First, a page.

Is Inconel® 625 the same as Nickel 625?
The answer, not surprisingly, is yes and no. The chemistry, mechanical properties, and range of uses are within the same standards of quality, but Inconel® is a trademark that can only be used by one mill-Special Metals Corporation.
There's still some confusion among buyers, engineers, and machinists when it comes to superalloy grades. Why does the print say Inconel® 600 and the mill test reports refer to it as Nickel 600 or "ATI"® 600? Can one be substituted for the other? The answer to this is a definite yes. ASTM and AMS specifications guide the manufacturing of these high performance alloys. Reputable mills make absolute sure that the material they produce meets these strict standards. What's important in the name is not what comes before the alloy number, but the alloy number itself.
Why the Names?
Most of the high temp alloys were formulated after 1940 to support the high demands of aerospace engines. Jets needed to become more powerful, reliable, and durable. This required machined metal parts that surpassed the current technology. The nickel superalloys were developed to stand up to high pressure, highly corrosive, and high kinetic energy uses. The mills that developed these alloys trademarked them when granted their patents. Those trademarked names are still commonly used today, even though the patents have long expired.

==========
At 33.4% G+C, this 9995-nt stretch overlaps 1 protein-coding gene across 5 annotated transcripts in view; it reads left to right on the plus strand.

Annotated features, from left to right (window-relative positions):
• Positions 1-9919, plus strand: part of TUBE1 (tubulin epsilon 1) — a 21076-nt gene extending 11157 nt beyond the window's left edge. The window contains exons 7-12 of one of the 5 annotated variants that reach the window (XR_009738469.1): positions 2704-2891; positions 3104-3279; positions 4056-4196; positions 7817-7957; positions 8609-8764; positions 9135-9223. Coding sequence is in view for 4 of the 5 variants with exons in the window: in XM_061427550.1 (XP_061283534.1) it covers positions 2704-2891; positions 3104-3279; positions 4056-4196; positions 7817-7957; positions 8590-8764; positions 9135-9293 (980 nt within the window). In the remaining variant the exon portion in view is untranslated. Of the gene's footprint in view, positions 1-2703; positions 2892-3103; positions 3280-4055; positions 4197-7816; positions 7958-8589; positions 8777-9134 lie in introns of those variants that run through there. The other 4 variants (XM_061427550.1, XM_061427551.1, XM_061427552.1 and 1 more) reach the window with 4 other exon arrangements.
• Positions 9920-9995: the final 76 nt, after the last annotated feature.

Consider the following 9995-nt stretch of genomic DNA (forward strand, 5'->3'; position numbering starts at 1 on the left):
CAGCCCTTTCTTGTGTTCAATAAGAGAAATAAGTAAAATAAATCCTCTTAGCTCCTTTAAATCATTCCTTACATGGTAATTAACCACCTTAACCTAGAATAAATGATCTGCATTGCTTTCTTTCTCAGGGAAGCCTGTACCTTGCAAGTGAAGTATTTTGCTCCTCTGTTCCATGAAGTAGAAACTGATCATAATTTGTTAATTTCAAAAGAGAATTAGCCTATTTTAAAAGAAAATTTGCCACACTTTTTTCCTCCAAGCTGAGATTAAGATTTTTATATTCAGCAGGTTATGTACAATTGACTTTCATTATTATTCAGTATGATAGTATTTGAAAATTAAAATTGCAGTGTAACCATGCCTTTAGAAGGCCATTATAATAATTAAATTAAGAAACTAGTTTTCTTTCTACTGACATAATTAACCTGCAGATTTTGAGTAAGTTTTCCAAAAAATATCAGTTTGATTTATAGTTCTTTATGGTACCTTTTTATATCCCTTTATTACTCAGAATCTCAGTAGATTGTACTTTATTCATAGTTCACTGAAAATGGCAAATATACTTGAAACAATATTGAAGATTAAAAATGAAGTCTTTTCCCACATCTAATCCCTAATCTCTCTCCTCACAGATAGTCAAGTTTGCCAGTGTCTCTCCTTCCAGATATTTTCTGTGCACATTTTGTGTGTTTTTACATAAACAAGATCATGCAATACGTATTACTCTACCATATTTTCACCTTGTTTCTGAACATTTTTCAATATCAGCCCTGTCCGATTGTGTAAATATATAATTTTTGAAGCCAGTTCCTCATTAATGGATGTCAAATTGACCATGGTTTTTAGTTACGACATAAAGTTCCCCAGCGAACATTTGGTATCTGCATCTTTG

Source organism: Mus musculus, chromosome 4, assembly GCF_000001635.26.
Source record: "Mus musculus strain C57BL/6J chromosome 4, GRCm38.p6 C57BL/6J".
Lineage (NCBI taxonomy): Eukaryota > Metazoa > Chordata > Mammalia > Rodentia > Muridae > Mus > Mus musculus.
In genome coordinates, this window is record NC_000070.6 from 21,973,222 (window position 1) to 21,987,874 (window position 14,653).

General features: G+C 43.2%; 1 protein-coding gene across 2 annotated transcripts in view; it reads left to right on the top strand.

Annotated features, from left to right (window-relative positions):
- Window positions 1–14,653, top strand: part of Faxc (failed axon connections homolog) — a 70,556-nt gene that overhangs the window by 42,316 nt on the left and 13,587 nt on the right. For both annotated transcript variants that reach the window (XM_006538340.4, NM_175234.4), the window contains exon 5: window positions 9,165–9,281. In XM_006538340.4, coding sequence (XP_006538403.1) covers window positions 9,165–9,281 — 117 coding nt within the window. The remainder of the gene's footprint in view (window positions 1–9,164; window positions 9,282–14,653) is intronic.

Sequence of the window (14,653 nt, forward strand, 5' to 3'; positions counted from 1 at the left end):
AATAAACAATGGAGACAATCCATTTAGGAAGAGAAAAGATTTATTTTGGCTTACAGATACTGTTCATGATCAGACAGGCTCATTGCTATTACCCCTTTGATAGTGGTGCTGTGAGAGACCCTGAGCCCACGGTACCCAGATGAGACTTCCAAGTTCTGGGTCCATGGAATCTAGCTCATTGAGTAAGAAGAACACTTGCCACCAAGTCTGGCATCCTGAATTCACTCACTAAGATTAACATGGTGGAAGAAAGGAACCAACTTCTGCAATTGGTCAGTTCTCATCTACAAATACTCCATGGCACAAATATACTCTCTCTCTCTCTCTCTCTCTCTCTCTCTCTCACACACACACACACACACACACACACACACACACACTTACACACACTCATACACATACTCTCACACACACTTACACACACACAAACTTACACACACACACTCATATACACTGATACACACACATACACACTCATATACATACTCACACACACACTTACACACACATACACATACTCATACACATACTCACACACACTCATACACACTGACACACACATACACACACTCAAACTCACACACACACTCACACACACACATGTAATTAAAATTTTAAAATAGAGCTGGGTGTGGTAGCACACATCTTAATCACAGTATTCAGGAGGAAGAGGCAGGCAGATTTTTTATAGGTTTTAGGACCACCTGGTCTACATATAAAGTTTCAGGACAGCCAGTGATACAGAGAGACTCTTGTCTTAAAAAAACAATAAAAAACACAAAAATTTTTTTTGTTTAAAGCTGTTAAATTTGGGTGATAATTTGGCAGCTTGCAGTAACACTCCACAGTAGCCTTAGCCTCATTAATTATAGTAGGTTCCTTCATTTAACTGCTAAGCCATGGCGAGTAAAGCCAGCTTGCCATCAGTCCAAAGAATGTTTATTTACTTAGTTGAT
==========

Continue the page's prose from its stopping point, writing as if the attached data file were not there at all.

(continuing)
Confusion and concessions
Your print might still say Inconel® and not Nickel. Airplanes last a long time. The end user can be slow to change the language used to purchase accepted components. Alloys can be referred to by the old trademarks out of habit.
All that can cause a problem, especially in Department of Defense contracts. The DOD contractor will often have to get a customer concession on the alloy name. For example, Inconel® 625, by that trademark, is not available in the metal distribution network. The name is currently owned by Special Metals Corporation, and they will only produce the alloy as a mill run quantity of 2000 lbs minimum. If you need less than that, like most machine shops we deal with do, you have to buy from a metal distribution center. We may or may not buy the product from Special Metals. More often than not material comes from a mill like Allegheny or Allvac. The same holds true for the Hastelloy® trademarks owned by Haynes International.
Vincent, and most other distributors, quote to generic names like "Nickel 400" instead of "Monel® 400", or "Alloy C-276" instead of "Hastelloy® C-276". We do this because the patents are no longer in effect on these high performance nickel alloys. We might be stocking nickel alloy rod made by any one of the high quality, tightly controlled DFARS-compliant mills that roll equally good product.
What really matters is that the material in the supply chain, the material that goes into products that have a huge impact on all our lives, are made to the highest standards of quality. And that they are mill tested and certified to accepted internationally recognized specifications.
All Trademarks are held by their respective owners